A transgender character is one of the main side characters and everybody in the group is perfectly fine with it, including the Catholic Priest and the layman Presbyter. The one character who does have a problem with the whole transgender issue is literally demonized by the author. Not going to be reading more of that!

Then you have the relationship between Sal and Liam. They end up sleeping together once and then wonder where things are going. By the end of this volume, Liam has decided since he was damned for being demon possessed, what’s a little fornication on the side? It was horrible to read and yet shows the mind set of most 21st century people in this day and age. There is no mention of Jesus Christ, just the Catholic Church’s traditions. There was no power towards Salvation.

So no more of this for me.

☆☆☆☆½

 

bookstooge

 

City of Night (Frankenstein #2) ★★★☆½

cityofnight (Custom)This review is written with a GPL 4.0 license and the rights contained therein shall supersede all TOS by any and all websites in regards to copying and sharing without proper authorization and permissions. Crossposted at WordPress, Blogspot & Librarything by Bookstooge’s Exalted Permission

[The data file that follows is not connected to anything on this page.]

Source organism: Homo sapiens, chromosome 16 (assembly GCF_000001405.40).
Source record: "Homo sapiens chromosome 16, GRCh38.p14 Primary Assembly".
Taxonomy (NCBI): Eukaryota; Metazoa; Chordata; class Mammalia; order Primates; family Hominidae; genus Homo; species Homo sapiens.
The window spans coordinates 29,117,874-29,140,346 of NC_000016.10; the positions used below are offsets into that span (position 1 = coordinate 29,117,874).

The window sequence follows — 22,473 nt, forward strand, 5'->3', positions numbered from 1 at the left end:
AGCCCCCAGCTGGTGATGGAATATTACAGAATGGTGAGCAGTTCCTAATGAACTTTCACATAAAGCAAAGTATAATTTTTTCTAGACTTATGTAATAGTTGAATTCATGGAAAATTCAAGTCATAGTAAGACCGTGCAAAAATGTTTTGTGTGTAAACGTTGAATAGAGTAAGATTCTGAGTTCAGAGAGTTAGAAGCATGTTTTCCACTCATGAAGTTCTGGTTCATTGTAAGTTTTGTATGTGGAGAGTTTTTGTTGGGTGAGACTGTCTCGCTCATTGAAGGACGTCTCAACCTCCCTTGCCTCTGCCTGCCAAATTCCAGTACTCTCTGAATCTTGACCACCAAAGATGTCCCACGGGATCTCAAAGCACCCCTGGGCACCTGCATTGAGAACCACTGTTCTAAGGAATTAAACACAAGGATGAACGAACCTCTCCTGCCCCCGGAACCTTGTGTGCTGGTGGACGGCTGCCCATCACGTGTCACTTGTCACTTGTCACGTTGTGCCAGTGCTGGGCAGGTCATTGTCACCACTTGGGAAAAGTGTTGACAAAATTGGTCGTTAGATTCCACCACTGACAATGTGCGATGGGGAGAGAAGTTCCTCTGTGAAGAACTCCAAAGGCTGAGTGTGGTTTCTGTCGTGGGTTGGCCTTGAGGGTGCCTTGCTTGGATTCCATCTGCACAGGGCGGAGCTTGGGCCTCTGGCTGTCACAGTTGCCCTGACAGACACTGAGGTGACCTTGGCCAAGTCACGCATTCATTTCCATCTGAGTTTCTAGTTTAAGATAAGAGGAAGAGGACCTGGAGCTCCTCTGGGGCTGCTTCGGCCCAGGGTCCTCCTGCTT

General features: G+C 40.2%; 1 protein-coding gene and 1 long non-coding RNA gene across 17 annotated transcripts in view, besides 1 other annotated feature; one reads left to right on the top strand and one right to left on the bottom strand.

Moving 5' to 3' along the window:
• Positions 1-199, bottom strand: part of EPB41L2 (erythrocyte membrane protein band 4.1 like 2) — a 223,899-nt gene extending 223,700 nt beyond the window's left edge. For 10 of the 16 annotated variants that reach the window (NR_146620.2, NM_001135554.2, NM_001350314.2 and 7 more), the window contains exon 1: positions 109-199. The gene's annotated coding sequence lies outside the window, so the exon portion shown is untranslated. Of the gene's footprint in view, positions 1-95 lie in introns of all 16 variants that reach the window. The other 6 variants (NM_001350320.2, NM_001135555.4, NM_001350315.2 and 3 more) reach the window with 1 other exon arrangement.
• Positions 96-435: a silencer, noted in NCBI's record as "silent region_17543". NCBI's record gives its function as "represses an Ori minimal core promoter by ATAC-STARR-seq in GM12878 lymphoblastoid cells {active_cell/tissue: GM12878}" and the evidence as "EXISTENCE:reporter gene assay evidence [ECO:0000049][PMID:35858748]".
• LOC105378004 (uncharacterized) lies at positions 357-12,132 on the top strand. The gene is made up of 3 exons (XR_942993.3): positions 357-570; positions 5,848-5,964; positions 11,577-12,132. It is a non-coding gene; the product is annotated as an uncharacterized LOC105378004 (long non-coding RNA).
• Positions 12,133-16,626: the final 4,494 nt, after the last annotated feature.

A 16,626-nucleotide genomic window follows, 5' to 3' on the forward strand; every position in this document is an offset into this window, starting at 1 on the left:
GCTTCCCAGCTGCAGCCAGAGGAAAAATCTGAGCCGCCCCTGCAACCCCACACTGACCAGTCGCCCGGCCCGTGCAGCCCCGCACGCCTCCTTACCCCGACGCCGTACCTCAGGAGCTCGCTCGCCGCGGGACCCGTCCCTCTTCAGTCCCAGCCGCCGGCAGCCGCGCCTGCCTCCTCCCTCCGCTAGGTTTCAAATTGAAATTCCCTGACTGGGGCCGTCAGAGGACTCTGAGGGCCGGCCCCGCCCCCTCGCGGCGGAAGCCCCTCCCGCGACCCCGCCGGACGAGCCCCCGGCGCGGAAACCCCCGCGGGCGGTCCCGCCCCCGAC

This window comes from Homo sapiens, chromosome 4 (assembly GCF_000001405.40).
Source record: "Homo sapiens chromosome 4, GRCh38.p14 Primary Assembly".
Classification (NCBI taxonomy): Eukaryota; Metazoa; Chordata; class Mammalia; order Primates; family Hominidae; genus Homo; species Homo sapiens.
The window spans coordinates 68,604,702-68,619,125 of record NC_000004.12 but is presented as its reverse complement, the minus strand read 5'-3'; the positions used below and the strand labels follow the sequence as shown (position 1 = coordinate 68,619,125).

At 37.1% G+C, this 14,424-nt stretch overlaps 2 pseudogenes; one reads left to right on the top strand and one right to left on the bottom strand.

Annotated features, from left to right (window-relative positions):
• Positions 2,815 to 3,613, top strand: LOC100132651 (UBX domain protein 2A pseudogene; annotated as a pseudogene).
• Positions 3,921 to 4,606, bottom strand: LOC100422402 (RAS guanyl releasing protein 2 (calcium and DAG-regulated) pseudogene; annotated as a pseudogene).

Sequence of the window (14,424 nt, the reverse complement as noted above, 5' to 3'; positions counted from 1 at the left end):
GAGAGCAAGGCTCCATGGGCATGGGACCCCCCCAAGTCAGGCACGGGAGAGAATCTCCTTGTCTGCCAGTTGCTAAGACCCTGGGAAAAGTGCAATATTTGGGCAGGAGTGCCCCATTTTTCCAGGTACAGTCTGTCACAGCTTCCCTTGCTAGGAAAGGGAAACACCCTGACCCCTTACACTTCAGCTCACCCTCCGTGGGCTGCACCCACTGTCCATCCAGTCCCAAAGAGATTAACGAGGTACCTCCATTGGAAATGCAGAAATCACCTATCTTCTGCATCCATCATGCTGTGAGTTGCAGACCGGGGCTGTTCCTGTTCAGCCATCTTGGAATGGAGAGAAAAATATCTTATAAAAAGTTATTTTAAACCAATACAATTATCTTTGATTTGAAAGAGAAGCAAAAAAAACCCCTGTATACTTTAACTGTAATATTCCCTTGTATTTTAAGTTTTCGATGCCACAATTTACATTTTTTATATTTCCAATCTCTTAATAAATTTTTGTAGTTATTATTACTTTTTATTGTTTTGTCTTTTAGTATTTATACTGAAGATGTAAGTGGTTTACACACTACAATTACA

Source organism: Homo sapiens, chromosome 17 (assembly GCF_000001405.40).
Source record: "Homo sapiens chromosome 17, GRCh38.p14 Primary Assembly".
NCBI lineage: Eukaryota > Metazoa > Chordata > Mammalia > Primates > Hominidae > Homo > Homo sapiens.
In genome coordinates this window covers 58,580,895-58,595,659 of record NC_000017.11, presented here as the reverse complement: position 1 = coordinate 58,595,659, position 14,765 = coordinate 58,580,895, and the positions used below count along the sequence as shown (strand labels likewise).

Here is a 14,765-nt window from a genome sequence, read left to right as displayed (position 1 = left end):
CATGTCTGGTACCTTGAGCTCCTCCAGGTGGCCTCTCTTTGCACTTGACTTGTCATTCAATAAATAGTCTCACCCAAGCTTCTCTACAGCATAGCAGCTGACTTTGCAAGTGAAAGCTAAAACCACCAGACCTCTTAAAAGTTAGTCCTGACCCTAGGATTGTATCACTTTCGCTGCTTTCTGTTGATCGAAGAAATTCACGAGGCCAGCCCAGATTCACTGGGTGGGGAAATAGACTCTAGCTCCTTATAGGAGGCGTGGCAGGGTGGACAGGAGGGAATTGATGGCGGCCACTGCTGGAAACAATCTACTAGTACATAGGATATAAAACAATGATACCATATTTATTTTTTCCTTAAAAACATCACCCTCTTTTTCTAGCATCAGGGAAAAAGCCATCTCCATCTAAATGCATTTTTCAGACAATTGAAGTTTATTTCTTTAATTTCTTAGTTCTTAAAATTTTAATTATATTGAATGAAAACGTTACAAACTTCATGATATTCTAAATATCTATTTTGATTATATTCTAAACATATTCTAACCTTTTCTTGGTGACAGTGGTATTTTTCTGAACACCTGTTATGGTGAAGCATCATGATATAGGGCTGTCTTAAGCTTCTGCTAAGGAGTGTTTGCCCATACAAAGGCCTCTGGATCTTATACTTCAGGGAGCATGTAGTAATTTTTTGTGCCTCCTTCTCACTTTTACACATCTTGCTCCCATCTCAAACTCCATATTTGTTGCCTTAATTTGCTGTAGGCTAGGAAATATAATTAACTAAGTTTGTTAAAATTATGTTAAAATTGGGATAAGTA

Title: City of Night
Series: Frankenstein #2
Author: Dean Koontz
Rating: 3.5 of 5 Stars
Genre: Urban Fantasy
Pages: 482
Format: Digital Edition

 

 

Synopsis:

Victor Helios is stepping up his campaign of the overthrow of the world with his newmen. Unfortunately for him, some really weird things are starting to happen with his newmen and even though he doesn’t realize it yet, he’s losing control. They are changing, mutating, becoming something completely non-human.